1 See the concluding note by Chu Hsi. 7 See the Introductory note below.
strange or extravagant than what we have. It begins sufiiciently well, but the author has hardly enunciated his preliminary apophthegms, when he conducts into an obscurity where we can hardly grope our way, and when we emerge from that, it is to be bewildered by his gorgeous but unsubstantial pictures of sagely perfection. He has eminently contributed to nourish the pride of his countrymen. He has exalted their sages above all that is called God or is worshipped, and taught the masses of the people that with them they have need of nothing from without. In the meantime it is antagonistic to Christianity. By-and-by, when Christianity has prevailed in 'China, men will refer to it as a striking proof how their fathers by their wisdom knew neither God nor themselves. '
CONFUCIUS AND HIS_ IMMEDIATE DISCIPLES.
LIFE OF CONFUCIUS.
I. ‘And have you foreigners surnames as well i ’ This question has often been put to me by Chinese. It marks the ignorance which belongs to the people of all that is external to themselves, and the pride of antiquity which enters largely as an element into their character. If such a pride could in any case be justified, we might allow it to the family of the K'ung, the descendants of Confucius. In the reign of K'ang-hsi, twentyone centuries and a half after the death of the sage, they amounted to eleven thousand males. But their ancestry is carried back through a period of equal extent, and genealogical tables are common, in which the descent of Confucius is traced down from Hwang-ti, in whose reign the cycle was invented, B. c. 26 37 1.
The more moderate writers, however, content themselves with exhibiting his ancestry back to the commencement of the Chan dynasty, B.C. 1121. Among the relatives of the tyrant Chan, the last emperor of the Yin dynasty, was an elder brother, by a concubine, named Ch'i 2, who is celebrated by Confucius, Ana. XVIII. i, under the title of the Viscount of Wei. Foreseeing the impending ruin of their family, Ch'i withdrew from the court; and subsequently he was invested by the emperor Ch'ang, the second of the house of Chan, with the principality of Sung, which embraced the eastern portion of the present province of Ho-nan, that he might there continue the sacrifices to the sovereigns of Yin. Ch'i was followed as duke of Sung by a younger brother, in whose line the succession continued. His great-grandson, the duke Min 3, was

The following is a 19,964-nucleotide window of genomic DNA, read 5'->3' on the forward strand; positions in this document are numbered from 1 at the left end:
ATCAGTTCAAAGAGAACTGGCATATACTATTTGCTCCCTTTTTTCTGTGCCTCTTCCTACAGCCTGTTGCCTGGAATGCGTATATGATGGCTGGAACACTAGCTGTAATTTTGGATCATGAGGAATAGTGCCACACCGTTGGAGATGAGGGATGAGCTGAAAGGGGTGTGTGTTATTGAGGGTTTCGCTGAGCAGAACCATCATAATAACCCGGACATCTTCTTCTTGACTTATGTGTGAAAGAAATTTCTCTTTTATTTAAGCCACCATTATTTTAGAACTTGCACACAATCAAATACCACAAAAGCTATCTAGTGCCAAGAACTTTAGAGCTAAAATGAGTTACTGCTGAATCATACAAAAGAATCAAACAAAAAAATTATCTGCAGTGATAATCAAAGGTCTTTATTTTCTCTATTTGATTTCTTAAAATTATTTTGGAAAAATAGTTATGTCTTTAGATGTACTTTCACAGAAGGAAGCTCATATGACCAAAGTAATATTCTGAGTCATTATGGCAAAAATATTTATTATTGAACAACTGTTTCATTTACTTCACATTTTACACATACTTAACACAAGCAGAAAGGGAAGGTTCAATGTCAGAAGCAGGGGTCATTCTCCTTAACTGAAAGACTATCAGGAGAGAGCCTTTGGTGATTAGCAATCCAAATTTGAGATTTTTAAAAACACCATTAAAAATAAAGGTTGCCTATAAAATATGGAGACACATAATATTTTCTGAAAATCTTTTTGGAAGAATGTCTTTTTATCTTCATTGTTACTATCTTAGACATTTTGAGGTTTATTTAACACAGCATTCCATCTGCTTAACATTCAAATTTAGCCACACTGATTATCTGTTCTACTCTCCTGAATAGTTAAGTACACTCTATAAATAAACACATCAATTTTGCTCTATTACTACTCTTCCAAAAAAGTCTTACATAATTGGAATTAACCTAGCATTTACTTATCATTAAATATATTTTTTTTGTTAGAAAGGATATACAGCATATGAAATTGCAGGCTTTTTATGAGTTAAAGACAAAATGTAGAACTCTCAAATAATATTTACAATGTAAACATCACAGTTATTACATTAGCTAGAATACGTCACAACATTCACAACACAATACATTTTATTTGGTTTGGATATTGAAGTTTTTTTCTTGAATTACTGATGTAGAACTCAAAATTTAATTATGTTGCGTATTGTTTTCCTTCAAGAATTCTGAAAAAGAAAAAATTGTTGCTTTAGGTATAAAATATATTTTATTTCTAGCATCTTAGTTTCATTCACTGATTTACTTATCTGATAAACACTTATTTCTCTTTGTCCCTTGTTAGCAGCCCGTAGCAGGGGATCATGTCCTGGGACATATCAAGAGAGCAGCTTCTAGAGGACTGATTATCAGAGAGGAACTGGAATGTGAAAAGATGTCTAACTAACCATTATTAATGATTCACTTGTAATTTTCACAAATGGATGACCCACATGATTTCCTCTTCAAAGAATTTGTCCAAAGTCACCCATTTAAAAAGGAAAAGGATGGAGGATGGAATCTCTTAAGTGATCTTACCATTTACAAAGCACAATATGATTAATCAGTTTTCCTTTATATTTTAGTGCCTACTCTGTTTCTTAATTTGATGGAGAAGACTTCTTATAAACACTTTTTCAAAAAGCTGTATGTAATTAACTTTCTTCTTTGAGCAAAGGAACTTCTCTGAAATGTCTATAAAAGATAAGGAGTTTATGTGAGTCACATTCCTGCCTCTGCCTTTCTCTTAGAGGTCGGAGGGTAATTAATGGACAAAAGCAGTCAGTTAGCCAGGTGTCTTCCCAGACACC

‘ See Memoiros concernant les Chinois,Tome XII, p. 447 et seq. Father Amiot states, p. 501, that he had seen the representative of the family, who succeeded to the dignity of % 12$
in the ninth year of Ch'ien-lung, A. n. 1744. The last duke, not the present, was visited in our own time by the late Dr. \Villiamson and Mr. Consul Markham. It is hardly necessary that I should say here, that the name Confucius is merely the Chinese characters
followed, 13.0. 908, by a younger brother, leaving, however, two sons, Ffi-fu Ho1 and Fang-sze 2. Ffi Ho3 resigned his right to the dukedom in favour of Fang-sze, who put his uncle to death in B. o. 893, and became master of the State. He is known as the duke Li‘, and to his elder brother belongs the honour of having the sage among his descendants. - '
Three descents from Fu Ho, we find Chang K'ao-fu“, who was a distinguished officer under the dukes Tai, Wu, and Hsiian6 (B.C. 799—728). He is still celebrated for his humility, and for his literary tastes. We have accounts of him as being in communication with the Grand-historiographer of the kingdom, and engaged in researches about its ancient poetry, thus setting an example of one of the works to which Confucius gave himself 7. K'ao gave birth to K'ung-fu Chia“, from whom the surname of K'ung took its rise. Five generations had now elapsed since the dukedom was held in the direct line of his ancestry, and it was according to the rule in such cases that the branch should cease its connexion with the ducal stem, and merge among the people under a new surname. K'ung Chia was Master of the Horse in Sung, and an officer of wellknown loyalty and probity. Unfortunately for himself, he had a wife of surpassing beauty, of whom the chief minister of the State, by name Hwa Tu”, happened on one occasion to get a glimpse. Determined to possess her, he commenced a series of intrigues, which ended, B. c. 710, in the murder of Chia and of the ruling duke Shangl". At the same time, T6 secured the person of the lady, and hastened to his palace with the prize, but on the way she had strangled herself with her girdle.
An enmity was thus commenced between the two families of K'ung and Hwa which the lapse of time did not obliterate, and the latter being the more powerful of the two, Chia’s great-grandson withdrew into the State of Lu to avoid'their persecution. There he was appointed commandant of the city of Fang“, and is known